Kayla Hicks - Author Kayla Hicks - Author

Incorporating Reader Feedback Into the Writing Process

4 min read

Authors who provide readers with targeted questions and divide their feedback into phases will have a stronger book

A crucial part of any story’s success is the feedback that writers gather from their early readers.

Why? Because we writers are constantly reading and rereading our writing. And we become so invested in our work that it’s easy for us to miss the mistakes that could be staring us straight in the face.

To make an impact on the story with the reader’s feedback, writers need to provide targeted questions and divide their feedback into phases.

Target Questions

When creating these questions, keep in mind what areas you are unsure of first of all.

I base the first few questions on areas of concern that I have. This helps me clear my head knowing that I got those concerns out of the way. After these, I try to focus the rest of the questions on the reader to get their opinion.

I ask them:

  • What did you like the best about the book?

  • What areas did you feel need more work?

  • What didn’t you like about the book or characters? (It’s okay to tell me, it makes the book better!)

  • Any other comments you would like to add?

By adding these questions, I am allowing the reader the be completely honest.

In reality, when I am gaining feedback from alpha and beta readers, I try to have a wide selection of feedback. This means for each book, I have 4 or 5 readers who can give me this kind of feedback. Each person is going to give me different perspectives and feedback that will enhance the book.

This also means I need to take the time to see what feedback comes back across the board.

Oftentimes, a problem that every reader has is a larger problem that needs fixing. Sometimes if one of your four readers finds a discrepancy, that means it’s worth looking into but if you choose to not change it, it may not bother most readers. That being said, however, if people are taking the time to read and give you feedback, you need to be willing to look into that feedback.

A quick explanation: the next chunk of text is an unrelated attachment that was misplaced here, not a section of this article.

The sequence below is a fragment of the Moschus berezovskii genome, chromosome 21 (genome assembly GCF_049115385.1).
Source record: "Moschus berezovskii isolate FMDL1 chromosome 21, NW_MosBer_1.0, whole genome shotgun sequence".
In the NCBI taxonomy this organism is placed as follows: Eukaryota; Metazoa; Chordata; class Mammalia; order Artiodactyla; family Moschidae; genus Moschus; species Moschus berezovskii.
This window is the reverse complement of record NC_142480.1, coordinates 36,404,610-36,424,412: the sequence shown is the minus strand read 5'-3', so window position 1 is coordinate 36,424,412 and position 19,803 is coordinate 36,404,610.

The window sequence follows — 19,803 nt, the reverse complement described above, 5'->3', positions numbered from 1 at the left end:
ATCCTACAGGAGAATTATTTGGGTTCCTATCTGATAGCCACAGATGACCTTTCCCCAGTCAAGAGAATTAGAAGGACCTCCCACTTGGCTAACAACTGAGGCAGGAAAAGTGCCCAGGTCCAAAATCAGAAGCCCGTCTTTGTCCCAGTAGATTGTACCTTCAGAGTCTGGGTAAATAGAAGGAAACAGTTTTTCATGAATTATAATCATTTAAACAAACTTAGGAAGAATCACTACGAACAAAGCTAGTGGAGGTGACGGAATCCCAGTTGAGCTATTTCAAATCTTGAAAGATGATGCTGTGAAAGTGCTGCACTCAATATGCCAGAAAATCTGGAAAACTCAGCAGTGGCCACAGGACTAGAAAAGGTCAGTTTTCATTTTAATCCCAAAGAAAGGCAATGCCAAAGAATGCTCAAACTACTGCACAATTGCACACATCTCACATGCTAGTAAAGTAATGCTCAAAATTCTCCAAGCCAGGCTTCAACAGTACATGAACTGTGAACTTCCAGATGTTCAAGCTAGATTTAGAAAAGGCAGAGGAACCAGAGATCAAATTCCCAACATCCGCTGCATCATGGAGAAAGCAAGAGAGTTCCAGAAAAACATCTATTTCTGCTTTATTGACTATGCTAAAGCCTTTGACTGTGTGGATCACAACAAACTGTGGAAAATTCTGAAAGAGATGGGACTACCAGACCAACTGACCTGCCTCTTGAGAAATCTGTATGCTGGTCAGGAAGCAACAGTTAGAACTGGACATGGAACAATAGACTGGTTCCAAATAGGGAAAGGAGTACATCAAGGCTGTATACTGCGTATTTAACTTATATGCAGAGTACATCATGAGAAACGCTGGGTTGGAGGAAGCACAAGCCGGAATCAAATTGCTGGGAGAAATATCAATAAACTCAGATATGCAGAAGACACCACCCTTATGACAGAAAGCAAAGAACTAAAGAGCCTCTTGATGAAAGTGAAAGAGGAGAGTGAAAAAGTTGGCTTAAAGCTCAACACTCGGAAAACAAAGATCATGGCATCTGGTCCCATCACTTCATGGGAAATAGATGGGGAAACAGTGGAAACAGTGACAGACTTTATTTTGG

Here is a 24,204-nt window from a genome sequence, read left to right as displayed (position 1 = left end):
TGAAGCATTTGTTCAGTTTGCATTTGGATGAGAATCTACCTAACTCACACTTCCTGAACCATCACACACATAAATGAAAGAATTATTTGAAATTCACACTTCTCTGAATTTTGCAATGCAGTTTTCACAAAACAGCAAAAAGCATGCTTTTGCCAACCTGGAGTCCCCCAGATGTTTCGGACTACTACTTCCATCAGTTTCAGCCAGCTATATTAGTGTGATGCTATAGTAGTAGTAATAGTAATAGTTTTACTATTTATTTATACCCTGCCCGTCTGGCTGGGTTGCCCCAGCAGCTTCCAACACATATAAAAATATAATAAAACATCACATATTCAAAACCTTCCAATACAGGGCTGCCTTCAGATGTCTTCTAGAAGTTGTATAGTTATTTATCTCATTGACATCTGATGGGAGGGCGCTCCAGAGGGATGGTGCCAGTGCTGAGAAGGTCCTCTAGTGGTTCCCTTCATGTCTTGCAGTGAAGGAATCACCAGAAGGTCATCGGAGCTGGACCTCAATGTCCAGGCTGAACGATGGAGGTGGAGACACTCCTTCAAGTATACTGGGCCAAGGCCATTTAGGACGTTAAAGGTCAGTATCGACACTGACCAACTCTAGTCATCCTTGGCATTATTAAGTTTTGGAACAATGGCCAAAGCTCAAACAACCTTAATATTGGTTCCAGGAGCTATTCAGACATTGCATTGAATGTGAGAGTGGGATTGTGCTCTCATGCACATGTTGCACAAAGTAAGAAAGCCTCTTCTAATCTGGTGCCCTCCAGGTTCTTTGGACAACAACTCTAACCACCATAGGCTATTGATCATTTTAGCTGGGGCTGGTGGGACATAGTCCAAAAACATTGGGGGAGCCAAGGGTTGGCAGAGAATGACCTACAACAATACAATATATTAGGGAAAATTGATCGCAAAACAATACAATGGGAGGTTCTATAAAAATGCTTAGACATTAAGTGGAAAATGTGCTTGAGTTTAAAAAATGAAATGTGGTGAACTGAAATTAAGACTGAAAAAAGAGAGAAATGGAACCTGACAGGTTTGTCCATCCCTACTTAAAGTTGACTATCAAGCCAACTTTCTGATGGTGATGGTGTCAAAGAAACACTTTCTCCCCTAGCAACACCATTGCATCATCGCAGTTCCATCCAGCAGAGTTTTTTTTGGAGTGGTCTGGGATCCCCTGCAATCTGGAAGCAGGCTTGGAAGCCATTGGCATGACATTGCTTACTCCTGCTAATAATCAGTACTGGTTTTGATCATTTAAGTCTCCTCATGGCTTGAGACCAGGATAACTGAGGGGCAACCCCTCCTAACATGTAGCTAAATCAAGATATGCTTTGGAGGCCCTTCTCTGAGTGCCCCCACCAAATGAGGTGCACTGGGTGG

This means, that even if you don’t like the feedback you receive, it’s worth considering if it makes the book better.

For more information on alpha and beta readers, check out Authors need three types of readers to ensure a polished published book.

Dividing Feedback Into Phases

This means that during every step of the process, a specific reader with a specific task is going to read it before it’s published. Because during these steps, your book is going to take on the most transformation. Then, when this end-result reader gets their hands on it, it will be glorious.

An important remember is gathering your feedback in phases will help your story come out stronger.

For example, if you get your grammatical edits and early plot flaws looked at with the help of your early readers (alpha readers), then the beta readers, later on, can focus on the remaining story flaws.

Divide the feedback you gather in waves to help the overall picture come to life.

Types of readers that fill these waves of feedback:

Alpha Reader

An alpha reader is going to read your book after the first draft is complete. This means they are going to provide editing feedback and developmental feedback. By having this reader, you are going to have much less work for the editor down the road. And you are going to want to use this reader for the second draft as well.


This person is considered a reader because they are looking at your work from a different perspective. They are giving you feedback from an editor’s eye on what is going to improve the book. This should be the round of professional editing you receive and should pay for.

Beta Reader

Beta readers are the most commonly misunderstood readers. This is because many authors/ writers mistake them for completing the Alpha Readers job. However, the beta reader is the last set of eyes who should be seeing your work before you submit your book to be published. They catch the things everyone else can’t.

When writers incorporate their reader’s feedback into their process, the chances of their story coming out stronger than before are only stronger because of it.